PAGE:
Thursday, November 11, 2010

China is ticking.....

The other night I saw a documentary about the final secrets surrounding the WWII Allied escape from the prisoner of war camp called Stalag Luft III. This was supposed to be a final accounting of facts, some of which were used to produce the wonderful movie called The Great Escape back in 1963.
This is a remarkable story of how prisoners assisted the war effort against the NAZI's through subterfuge, guile, courage and determination. The "new" information revealed in the documentary, hinges around how porous this POW camp was, and how the military in Britain (using the BBC) and the United States (using MIS-X) assisted in the Great Escape.
Here is some of what went into the escape  of 76 prisoners right under the noses of their German captors.
Constructing the three tunnels (Tom, Dick and Harry) required massive quantities of wood and other materials: Over 4,000 bed boards, 34 chairs, 52 20-man tables, 90 double tier bunks, 10 single tables, and 76 benches were used to help construct the tunnels. Getting through the tunnels was only part of the escape. The escapees required 50 sets of blue coveralls, 42 German uniforms, 260 civilian jackets, 100 civilian suits, and 300 civilian caps were made for the escapees to wear once they made it outside the camp. The 77th escapee was captured that night outside the camp, and eventually all but three of the 76 escapees were recaptured, and 50 were murdered as retribution by the Germans. But this escape was a success because NAZI records indicate that 1.5 million Germans were involved looking for the 76 escapees and not advancing their cause.

This got me thinking as I read an article about China this week in the National Post. All totalitarian regimes go to great lengths to subjugate and control their population through spies, monitors, etc. This is done at great expense to the regime (as it was to the NAZI's above) and is one reason that these regimes eventually collapse. The Soviet Union took 70 long years to collapse, but that was a different time. When will the Chinese Red Empire collapse?
The Post article, The illusion of China's rise, talks about the capitalist (but not market-driven) miracle of China's growth while at the same time describing China as having:
" independent trade unions, farmers' unions, chambers of commerce or industry associations -- only countless silent workers who have no sense of rights and no channels of complaint. In China, we have no independent media or independent academic research -- only television, radio, newspapers, publishing houses, research institutes and universities which are either mouthpieces of the government or subject to the party's control. In China, we have no independent and registered human rights and environmental NGOs, and no independent foundations. Those public interest researchers and lawyers who try to be watchdogs and uphold the Chinese Constitution are watched themselves and suppressed when they try to contribute to the peaceful transition of China to a country of laws.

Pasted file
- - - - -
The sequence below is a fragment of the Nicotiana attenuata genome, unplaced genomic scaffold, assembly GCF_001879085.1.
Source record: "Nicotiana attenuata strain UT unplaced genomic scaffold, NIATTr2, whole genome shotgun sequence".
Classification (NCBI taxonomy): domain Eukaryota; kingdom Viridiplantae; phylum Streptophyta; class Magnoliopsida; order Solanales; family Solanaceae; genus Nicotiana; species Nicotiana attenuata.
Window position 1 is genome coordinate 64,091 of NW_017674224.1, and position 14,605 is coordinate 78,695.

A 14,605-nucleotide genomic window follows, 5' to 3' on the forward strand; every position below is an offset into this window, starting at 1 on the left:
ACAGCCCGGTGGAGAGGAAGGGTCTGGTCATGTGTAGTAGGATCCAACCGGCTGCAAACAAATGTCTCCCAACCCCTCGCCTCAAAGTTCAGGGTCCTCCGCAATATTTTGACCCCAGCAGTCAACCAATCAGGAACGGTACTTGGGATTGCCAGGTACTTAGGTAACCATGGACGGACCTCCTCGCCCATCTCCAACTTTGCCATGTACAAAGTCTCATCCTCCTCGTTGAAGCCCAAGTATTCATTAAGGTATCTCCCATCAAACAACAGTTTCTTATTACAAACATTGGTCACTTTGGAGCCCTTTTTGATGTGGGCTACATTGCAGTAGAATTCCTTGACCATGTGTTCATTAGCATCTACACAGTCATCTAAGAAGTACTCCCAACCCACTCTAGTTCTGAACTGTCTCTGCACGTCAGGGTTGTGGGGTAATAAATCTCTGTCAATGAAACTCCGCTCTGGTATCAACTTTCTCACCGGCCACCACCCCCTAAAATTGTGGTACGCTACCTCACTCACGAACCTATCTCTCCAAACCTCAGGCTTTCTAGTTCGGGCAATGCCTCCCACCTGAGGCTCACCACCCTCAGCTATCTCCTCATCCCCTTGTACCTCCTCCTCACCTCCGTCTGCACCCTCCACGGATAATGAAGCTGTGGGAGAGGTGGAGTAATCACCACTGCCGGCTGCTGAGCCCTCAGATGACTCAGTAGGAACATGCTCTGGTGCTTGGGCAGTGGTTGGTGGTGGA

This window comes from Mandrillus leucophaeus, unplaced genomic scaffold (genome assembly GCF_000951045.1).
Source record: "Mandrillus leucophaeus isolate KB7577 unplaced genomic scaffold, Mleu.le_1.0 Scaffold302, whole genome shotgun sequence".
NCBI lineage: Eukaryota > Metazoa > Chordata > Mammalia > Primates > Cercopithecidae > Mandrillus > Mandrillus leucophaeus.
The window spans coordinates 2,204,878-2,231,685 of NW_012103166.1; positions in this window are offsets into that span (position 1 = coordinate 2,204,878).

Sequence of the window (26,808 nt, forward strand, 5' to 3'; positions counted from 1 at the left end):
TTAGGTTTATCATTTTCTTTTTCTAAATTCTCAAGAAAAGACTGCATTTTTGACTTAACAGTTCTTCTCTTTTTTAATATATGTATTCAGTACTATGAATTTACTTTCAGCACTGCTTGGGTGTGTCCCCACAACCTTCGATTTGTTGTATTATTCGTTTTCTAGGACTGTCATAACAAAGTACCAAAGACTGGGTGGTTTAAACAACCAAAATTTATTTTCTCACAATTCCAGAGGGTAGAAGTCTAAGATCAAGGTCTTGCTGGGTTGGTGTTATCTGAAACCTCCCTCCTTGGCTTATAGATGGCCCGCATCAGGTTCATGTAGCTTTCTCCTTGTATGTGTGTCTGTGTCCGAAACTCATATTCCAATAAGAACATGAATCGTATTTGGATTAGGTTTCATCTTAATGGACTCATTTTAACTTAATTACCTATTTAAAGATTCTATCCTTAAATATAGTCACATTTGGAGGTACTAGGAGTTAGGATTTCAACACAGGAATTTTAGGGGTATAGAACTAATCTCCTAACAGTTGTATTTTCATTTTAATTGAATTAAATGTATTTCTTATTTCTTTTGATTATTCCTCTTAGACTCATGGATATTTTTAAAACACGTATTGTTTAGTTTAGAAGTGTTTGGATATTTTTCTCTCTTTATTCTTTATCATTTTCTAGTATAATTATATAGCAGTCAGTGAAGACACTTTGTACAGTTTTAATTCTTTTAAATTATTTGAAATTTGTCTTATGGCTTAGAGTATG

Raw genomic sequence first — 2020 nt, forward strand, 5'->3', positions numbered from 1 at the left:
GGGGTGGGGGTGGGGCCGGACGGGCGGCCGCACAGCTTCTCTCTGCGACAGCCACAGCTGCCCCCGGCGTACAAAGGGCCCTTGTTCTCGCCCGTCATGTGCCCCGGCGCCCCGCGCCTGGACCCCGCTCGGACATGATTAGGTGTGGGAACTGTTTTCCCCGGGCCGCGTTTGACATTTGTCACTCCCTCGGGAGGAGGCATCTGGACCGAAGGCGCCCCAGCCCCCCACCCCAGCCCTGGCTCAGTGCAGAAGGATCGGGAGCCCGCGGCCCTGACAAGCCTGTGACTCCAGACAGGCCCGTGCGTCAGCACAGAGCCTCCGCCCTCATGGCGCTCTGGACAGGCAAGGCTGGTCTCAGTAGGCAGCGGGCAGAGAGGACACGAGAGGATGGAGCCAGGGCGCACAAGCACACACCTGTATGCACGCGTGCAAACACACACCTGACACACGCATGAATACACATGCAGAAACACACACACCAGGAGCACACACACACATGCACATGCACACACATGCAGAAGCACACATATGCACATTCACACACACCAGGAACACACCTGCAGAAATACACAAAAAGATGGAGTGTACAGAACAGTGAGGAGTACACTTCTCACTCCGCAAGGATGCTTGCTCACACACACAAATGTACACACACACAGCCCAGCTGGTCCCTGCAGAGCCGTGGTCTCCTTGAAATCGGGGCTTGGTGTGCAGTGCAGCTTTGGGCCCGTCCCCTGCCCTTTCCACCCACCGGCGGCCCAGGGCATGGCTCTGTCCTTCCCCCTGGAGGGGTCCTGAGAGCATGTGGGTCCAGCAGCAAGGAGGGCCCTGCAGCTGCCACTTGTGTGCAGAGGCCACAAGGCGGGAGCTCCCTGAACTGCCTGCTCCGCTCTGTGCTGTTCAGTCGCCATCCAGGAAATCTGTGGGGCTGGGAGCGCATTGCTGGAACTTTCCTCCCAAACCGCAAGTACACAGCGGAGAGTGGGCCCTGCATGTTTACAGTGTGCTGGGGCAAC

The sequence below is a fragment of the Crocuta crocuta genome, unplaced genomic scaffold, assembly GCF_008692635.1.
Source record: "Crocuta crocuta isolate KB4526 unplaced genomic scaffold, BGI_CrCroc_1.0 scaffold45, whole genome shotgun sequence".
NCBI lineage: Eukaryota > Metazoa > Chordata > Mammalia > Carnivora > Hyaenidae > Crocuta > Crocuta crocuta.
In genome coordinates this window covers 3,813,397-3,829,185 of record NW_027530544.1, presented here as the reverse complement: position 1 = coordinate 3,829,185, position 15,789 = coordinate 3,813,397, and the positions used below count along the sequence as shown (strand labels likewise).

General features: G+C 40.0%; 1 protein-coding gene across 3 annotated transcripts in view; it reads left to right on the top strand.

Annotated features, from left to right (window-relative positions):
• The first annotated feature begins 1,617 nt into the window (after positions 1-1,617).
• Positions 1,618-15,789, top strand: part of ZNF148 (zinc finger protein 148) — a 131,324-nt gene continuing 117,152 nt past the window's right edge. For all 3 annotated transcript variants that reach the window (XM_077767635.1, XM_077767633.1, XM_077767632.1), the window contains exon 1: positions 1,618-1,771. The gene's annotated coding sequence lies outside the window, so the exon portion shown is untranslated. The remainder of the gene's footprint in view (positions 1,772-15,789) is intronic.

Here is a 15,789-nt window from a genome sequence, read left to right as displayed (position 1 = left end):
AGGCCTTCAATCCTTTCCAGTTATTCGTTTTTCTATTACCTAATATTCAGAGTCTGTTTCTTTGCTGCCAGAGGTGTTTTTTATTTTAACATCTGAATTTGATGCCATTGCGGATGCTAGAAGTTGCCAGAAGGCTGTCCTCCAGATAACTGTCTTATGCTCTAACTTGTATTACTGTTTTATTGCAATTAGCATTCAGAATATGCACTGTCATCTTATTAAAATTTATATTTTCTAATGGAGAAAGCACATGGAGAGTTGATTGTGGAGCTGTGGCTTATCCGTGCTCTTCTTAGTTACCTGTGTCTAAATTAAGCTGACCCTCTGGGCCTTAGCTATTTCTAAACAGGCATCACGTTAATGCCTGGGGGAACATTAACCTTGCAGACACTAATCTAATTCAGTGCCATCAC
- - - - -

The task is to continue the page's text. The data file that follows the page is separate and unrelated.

And we have no meaningful protections for the environment. According to the Constitution, China's land, rivers, forests and mineral resources are all state-owned. In practice, this means owned by state officials. Any official who puts his hands on our resources can own them. Land grabs have become the primary means for officials at all levels to get rich."
So how long can such a situation persist? How long will the people "shut their mouths" and accede to the state? In the age of the internet and other communication technologies the Chinese "prison" is very much more porous than Stalag Luft III. I think a change could be sooner than later.
The Chinese leadership takes a risk in allowing travel of some citizens, and allowing them to be exposed to the freer world outside. The thirst for freedom is certainly alive in China, and an uprising of sorts has happened before in the spring of 1989 as evidenced by the iconic photo of "tank-man" above. Back then communism seemed to be in retreat everywhere in the world. Sure the Chinese have it better now than ever before, but freedom is contagious and the deprivation of some freedoms motivates those deprived to have more. A grass roots Chinese freedom uprising would have far reaching economic consequences on the entire planet to say the least.

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